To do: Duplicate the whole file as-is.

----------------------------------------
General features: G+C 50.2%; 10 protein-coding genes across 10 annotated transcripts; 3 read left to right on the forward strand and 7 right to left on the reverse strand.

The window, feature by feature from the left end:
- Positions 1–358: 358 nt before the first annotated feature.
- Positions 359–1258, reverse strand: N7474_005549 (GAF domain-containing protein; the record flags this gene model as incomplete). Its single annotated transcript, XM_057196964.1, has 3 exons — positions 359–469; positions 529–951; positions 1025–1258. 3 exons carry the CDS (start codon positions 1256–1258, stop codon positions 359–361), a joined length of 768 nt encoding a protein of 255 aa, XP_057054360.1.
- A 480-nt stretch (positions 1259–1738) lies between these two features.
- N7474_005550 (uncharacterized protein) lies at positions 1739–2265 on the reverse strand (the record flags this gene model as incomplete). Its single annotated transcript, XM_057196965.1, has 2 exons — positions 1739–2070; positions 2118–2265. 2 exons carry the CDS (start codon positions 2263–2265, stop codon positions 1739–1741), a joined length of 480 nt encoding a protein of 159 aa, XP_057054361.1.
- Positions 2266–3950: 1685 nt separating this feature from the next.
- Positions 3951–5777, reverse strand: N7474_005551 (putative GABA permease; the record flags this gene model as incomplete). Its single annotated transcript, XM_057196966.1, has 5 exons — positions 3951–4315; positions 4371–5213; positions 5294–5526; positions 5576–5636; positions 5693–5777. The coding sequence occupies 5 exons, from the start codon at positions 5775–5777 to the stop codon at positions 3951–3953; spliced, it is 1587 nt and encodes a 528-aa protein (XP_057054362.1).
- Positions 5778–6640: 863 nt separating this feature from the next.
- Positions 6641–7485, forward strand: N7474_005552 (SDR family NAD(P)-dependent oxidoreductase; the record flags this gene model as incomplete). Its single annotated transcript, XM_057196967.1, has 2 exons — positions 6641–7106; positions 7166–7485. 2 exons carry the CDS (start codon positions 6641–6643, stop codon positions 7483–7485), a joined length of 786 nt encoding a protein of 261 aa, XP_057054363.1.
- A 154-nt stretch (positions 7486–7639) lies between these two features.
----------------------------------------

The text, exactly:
General features: G+C 50.2%; 10 protein-coding genes across 10 annotated transcripts; 3 read left to right on the forward strand and 7 right to left on the reverse strand.

The window, feature by feature from the left end:
- Positions 1–358: 358 nt before the first annotated feature.
- Positions 359–1258, reverse strand: N7474_005549 (GAF domain-containing protein; the record flags this gene model as incomplete). Its single annotated transcript, XM_057196964.1, has 3 exons — positions 359–469; positions 529–951; positions 1025–1258. 3 exons carry the CDS (start codon positions 1256–1258, stop codon positions 359–361), a joined length of 768 nt encoding a protein of 255 aa, XP_057054360.1.
- A 480-nt stretch (positions 1259–1738) lies between these two features.
- N7474_005550 (uncharacterized protein) lies at positions 1739–2265 on the reverse strand (the record flags this gene model as incomplete). Its single annotated transcript, XM_057196965.1, has 2 exons — positions 1739–2070; positions 2118–2265. 2 exons carry the CDS (start codon positions 2263–2265, stop codon positions 1739–1741), a joined length of 480 nt encoding a protein of 159 aa, XP_057054361.1.
- Positions 2266–3950: 1685 nt separating this feature from the next.
- Positions 3951–5777, reverse strand: N7474_005551 (putative GABA permease; the record flags this gene model as incomplete). Its single annotated transcript, XM_057196966.1, has 5 exons — positions 3951–4315; positions 4371–5213; positions 5294–5526; positions 5576–5636; positions 5693–5777. The coding sequence occupies 5 exons, from the start codon at positions 5775–5777 to the stop codon at positions 3951–3953; spliced, it is 1587 nt and encodes a 528-aa protein (XP_057054362.1).
- Positions 5778–6640: 863 nt separating this feature from the next.
- Positions 6641–7485, forward strand: N7474_005552 (SDR family NAD(P)-dependent oxidoreductase; the record flags this gene model as incomplete). Its single annotated transcript, XM_057196967.1, has 2 exons — positions 6641–7106; positions 7166–7485. 2 exons carry the CDS (start codon positions 6641–6643, stop codon positions 7483–7485), a joined length of 786 nt encoding a protein of 261 aa, XP_057054363.1.
- A 154-nt stretch (positions 7486–7639) lies between these two features.